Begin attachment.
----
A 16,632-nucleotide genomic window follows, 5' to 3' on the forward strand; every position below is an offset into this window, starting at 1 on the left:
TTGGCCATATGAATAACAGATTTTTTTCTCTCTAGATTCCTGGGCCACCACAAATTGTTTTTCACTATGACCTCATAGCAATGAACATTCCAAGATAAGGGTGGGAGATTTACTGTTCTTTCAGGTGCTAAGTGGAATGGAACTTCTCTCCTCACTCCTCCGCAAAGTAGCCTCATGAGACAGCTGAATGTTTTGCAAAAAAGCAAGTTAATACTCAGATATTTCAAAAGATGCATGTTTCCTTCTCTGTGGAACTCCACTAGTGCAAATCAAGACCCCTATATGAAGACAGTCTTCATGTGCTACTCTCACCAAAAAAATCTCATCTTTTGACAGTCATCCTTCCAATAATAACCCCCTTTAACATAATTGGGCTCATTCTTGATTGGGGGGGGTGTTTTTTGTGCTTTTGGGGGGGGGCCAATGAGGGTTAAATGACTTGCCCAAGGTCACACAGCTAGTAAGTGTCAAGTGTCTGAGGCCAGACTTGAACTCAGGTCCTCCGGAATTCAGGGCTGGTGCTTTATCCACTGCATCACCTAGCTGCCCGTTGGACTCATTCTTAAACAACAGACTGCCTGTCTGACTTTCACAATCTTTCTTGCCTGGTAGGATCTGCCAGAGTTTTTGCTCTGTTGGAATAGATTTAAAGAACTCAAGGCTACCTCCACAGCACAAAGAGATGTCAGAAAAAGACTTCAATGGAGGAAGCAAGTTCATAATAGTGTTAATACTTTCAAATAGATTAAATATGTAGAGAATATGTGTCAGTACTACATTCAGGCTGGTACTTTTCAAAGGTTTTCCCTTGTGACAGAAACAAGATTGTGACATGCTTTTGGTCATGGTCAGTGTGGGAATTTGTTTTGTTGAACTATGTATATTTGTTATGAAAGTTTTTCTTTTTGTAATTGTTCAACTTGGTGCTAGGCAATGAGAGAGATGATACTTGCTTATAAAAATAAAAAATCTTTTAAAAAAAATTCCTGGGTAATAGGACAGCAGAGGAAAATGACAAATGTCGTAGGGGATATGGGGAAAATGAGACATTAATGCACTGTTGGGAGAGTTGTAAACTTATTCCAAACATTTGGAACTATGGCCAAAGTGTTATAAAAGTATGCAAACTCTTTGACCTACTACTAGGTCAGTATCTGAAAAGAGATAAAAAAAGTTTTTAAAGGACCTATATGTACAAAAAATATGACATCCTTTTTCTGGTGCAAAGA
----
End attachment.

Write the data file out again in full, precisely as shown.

A 16,632-nucleotide genomic window follows, 5' to 3' on the forward strand; every position below is an offset into this window, starting at 1 on the left:
TTGGCCATATGAATAACAGATTTTTTTCTCTCTAGATTCCTGGGCCACCACAAATTGTTTTTCACTATGACCTCATAGCAATGAACATTCCAAGATAAGGGTGGGAGATTTACTGTTCTTTCAGGTGCTAAGTGGAATGGAACTTCTCTCCTCACTCCTCCGCAAAGTAGCCTCATGAGACAGCTGAATGTTTTGCAAAAAAGCAAGTTAATACTCAGATATTTCAAAAGATGCATGTTTCCTTCTCTGTGGAACTCCACTAGTGCAAATCAAGACCCCTATATGAAGACAGTCTTCATGTGCTACTCTCACCAAAAAAATCTCATCTTTTGACAGTCATCCTTCCAATAATAACCCCCTTTAACATAATTGGGCTCATTCTTGATTGGGGGGGGTGTTTTTTGTGCTTTTGGGGGGGGGCCAATGAGGGTTAAATGACTTGCCCAAGGTCACACAGCTAGTAAGTGTCAAGTGTCTGAGGCCAGACTTGAACTCAGGTCCTCCGGAATTCAGGGCTGGTGCTTTATCCACTGCATCACCTAGCTGCCCGTTGGACTCATTCTTAAACAACAGACTGCCTGTCTGACTTTCACAATCTTTCTTGCCTGGTAGGATCTGCCAGAGTTTTTGCTCTGTTGGAATAGATTTAAAGAACTCAAGGCTACCTCCACAGCACAAAGAGATGTCAGAAAAAGACTTCAATGGAGGAAGCAAGTTCATAATAGTGTTAATACTTTCAAATAGATTAAATATGTAGAGAATATGTGTCAGTACTACATTCAGGCTGGTACTTTTCAAAGGTTTTCCCTTGTGACAGAAACAAGATTGTGACATGCTTTTGGTCATGGTCAGTGTGGGAATTTGTTTTGTTGAACTATGTATATTTGTTATGAAAGTTTTTCTTTTTGTAATTGTTCAACTTGGTGCTAGGCAATGAGAGAGATGATACTTGCTTATAAAAATAAAAAATCTTTTAAAAAAAATTCCTGGGTAATAGGACAGCAGAGGAAAATGACAAATGTCGTAGGGGATATGGGGAAAATGAGACATTAATGCACTGTTGGGAGAGTTGTAAACTTATTCCAAACATTTGGAACTATGGCCAAAGTGTTATAAAAGTATGCAAACTCTTTGACCTACTACTAGGTCAGTATCTGAAAAGAGATAAAAAAAGTTTTTAAAGGACCTATATGTACAAAAAATATGACATCCTTTTTCTGGTGCAAAGA